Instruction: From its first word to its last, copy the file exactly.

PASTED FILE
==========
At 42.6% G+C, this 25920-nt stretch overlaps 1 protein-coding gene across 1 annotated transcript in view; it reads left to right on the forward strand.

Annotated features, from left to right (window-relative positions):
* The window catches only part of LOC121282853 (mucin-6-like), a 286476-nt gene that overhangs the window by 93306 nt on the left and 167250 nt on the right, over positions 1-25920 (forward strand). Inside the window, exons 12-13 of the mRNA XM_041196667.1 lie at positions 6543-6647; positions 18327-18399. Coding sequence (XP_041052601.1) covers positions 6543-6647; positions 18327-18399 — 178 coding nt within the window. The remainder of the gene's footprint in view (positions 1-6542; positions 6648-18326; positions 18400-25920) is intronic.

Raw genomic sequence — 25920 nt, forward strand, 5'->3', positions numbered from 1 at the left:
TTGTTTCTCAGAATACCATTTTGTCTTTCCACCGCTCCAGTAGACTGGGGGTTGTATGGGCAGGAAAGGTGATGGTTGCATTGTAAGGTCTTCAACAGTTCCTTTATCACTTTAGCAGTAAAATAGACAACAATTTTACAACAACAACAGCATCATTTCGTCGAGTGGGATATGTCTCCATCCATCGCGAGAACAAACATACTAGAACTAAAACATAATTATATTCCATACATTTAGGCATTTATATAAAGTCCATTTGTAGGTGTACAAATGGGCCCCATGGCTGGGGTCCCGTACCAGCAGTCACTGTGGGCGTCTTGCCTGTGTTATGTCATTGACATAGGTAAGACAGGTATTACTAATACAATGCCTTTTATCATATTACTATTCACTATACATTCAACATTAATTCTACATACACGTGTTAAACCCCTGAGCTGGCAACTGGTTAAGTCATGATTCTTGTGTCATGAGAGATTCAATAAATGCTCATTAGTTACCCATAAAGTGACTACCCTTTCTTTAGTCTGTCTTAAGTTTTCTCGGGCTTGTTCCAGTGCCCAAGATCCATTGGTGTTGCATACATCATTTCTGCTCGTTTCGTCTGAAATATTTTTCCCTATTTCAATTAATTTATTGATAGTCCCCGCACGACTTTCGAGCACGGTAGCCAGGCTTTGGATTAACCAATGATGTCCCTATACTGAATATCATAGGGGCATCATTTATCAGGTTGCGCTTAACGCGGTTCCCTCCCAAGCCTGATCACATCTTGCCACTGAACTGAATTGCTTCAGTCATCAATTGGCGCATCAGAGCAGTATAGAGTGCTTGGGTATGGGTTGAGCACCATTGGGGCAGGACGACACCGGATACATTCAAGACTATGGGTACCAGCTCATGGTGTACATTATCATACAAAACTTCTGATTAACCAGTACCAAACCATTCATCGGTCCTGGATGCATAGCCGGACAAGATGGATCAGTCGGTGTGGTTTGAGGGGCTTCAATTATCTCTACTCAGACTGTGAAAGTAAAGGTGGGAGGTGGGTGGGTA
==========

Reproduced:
At 42.6% G+C, this 25920-nt stretch overlaps 1 protein-coding gene across 1 annotated transcript in view; it reads left to right on the forward strand.

Annotated features, from left to right (window-relative positions):
* The window catches only part of LOC121282853 (mucin-6-like), a 286476-nt gene that overhangs the window by 93306 nt on the left and 167250 nt on the right, over positions 1-25920 (forward strand). Inside the window, exons 12-13 of the mRNA XM_041196667.1 lie at positions 6543-6647; positions 18327-18399. Coding sequence (XP_041052601.1) covers positions 6543-6647; positions 18327-18399 — 178 coding nt within the window. The remainder of the gene's footprint in view (positions 1-6542; positions 6648-18326; positions 18400-25920) is intronic.

Raw genomic sequence — 25920 nt, forward strand, 5'->3', positions numbered from 1 at the left:
TTGTTTCTCAGAATACCATTTTGTCTTTCCACCGCTCCAGTAGACTGGGGGTTGTATGGGCAGGAAAGGTGATGGTTGCATTGTAAGGTCTTCAACAGTTCCTTTATCACTTTAGCAGTAAAATAGACAACAATTTTACAACAACAACAGCATCATTTCGTCGAGTGGGATATGTCTCCATCCATCGCGAGAACAAACATACTAGAACTAAAACATAATTATATTCCATACATTTAGGCATTTATATAAAGTCCATTTGTAGGTGTACAAATGGGCCCCATGGCTGGGGTCCCGTACCAGCAGTCACTGTGGGCGTCTTGCCTGTGTTATGTCATTGACATAGGTAAGACAGGTATTACTAATACAATGCCTTTTATCATATTACTATTCACTATACATTCAACATTAATTCTACATACACGTGTTAAACCCCTGAGCTGGCAACTGGTTAAGTCATGATTCTTGTGTCATGAGAGATTCAATAAATGCTCATTAGTTACCCATAAAGTGACTACCCTTTCTTTAGTCTGTCTTAAGTTTTCTCGGGCTTGTTCCAGTGCCCAAGATCCATTGGTGTTGCATACATCATTTCTGCTCGTTTCGTCTGAAATATTTTTCCCTATTTCAATTAATTTATTGATAGTCCCCGCACGACTTTCGAGCACGGTAGCCAGGCTTTGGATTAACCAATGATGTCCCTATACTGAATATCATAGGGGCATCATTTATCAGGTTGCGCTTAACGCGGTTCCCTCCCAAGCCTGATCACATCTTGCCACTGAACTGAATTGCTTCAGTCATCAATTGGCGCATCAGAGCAGTATAGAGTGCTTGGGTATGGGTTGAGCACCATTGGGGCAGGACGACACCGGATACATTCAAGACTATGGGTACCAGCTCATGGTGTACATTATCATACAAAACTTCTGATTAACCAGTACCAAACCATTCATCGGTCCTGGATGCATAGCCGGACAAGATGGATCAGTCGGTGTGGTTTGAGGGGCTTCAATTATCTCTACTCAGACTGTGAAAGTAAAGGTGGGAGGTGGGTGGGTA